9. Results

Based on the nearest neighbor summary values (Table 1), it is evident that there was a clustered distribution patterns of points, overall (z=21.94, p<.01), as well as in Narok (z=20.32, p<.01) and Kajiado counties (z=-7.10, p<.01). In this regard, the researchers failed to accept the null hypothesis implying that there was statistically significant clustering of AIVs value chain actors in the study areas. Given the z-scores, there was less than 1% likelihood that this cluster could be the result of random chance.
Table 1. Average Nearest Neighbor Summary
The clustering of VCAs could be explained by the fact that AIVs farming relies mostly on rain-fed agriculture (Shiundu & Oniang’o, 2007), and is farmed along water sources such as rivers, swamps, and dams. This finding is both area-based and commodity-based (Montiflor, Batt, & Murray-Prior, 2008). In the area-based approach, farmers group together based on the proximity of farms, while in the commodity-based approach, farmers plant the same or similar vegetables and consolidate their outputs to attain volumes. Clustering of VCAs can also be viewed as both production and marketing strategies. Smallholder farmers, such as the ones in the study areas, have clustering tendencies for collective marketing (Uy, 2005). Mendoza (2006) also posits that cluster farming functions as a production and financial planning tool for farmers’ groups in a particular area. Montiflor (2008) emphasized the importance of cluster farming as a promising production and marketing initiative in his study on cluster farming as a vegetable marketing strategy in Southern and Northern Mindano, Philippines. In Kenya, cluster farming has been reported to play a major role in providing opportunities for interaction that, in turn, stimulates innovation and long-run competiveness (Bolo, 2006). The spatial patterns of the AIVs value chain actors are shown in the map (Figure 2). At the top right corner is the Kenyan map with Narok and Kajiado highlighted and labeled. The respective maps of spatial patterns of AIVs value chain actors in Narok and Kajiado Counties are shown at the top left and bottom left of the map.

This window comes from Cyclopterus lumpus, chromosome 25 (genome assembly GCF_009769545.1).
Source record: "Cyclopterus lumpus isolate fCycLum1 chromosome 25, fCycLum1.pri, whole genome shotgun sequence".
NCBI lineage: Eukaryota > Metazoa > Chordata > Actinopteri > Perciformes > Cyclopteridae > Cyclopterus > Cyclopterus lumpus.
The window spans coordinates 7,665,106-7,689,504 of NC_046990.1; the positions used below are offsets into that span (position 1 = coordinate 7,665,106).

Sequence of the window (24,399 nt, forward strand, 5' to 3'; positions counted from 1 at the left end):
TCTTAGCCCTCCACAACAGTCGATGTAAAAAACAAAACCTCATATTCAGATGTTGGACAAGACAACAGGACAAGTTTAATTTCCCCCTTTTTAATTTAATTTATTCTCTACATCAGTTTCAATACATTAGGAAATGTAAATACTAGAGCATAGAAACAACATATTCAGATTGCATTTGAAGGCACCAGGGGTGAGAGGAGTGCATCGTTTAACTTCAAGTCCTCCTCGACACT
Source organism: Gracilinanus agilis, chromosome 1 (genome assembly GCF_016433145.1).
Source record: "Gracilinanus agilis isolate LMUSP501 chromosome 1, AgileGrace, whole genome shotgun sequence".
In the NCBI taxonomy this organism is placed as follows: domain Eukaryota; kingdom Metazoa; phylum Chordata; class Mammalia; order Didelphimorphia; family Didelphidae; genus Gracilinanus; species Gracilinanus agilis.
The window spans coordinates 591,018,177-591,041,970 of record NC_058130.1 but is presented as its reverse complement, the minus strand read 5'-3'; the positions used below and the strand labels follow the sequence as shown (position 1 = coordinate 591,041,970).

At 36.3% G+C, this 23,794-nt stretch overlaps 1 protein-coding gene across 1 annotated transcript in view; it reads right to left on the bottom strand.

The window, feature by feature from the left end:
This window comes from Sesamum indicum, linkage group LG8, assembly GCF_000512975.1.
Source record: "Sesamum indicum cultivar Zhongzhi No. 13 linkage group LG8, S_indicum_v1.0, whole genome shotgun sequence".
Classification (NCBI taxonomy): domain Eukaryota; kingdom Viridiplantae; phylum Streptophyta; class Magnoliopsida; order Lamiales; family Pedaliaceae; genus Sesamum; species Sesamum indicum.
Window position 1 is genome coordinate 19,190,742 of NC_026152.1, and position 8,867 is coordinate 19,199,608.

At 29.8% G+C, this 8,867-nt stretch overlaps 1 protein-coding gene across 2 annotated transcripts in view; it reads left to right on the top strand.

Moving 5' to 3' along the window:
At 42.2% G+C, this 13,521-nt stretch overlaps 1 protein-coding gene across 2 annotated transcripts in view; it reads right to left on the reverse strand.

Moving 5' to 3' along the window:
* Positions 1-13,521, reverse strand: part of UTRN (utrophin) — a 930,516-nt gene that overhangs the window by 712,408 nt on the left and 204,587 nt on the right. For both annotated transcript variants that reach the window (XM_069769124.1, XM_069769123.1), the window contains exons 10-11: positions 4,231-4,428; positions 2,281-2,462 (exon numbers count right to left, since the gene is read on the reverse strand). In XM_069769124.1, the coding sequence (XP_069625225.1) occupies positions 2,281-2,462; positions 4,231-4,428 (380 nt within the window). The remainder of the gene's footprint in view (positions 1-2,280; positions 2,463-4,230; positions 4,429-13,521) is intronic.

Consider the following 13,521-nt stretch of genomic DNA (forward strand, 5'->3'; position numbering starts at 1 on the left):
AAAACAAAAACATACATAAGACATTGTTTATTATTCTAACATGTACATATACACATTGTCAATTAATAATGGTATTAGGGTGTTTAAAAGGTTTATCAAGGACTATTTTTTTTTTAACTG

Figure 2. Spatial patterns of the AIVs value chain actors in Narok and Kajiado CountiesImplications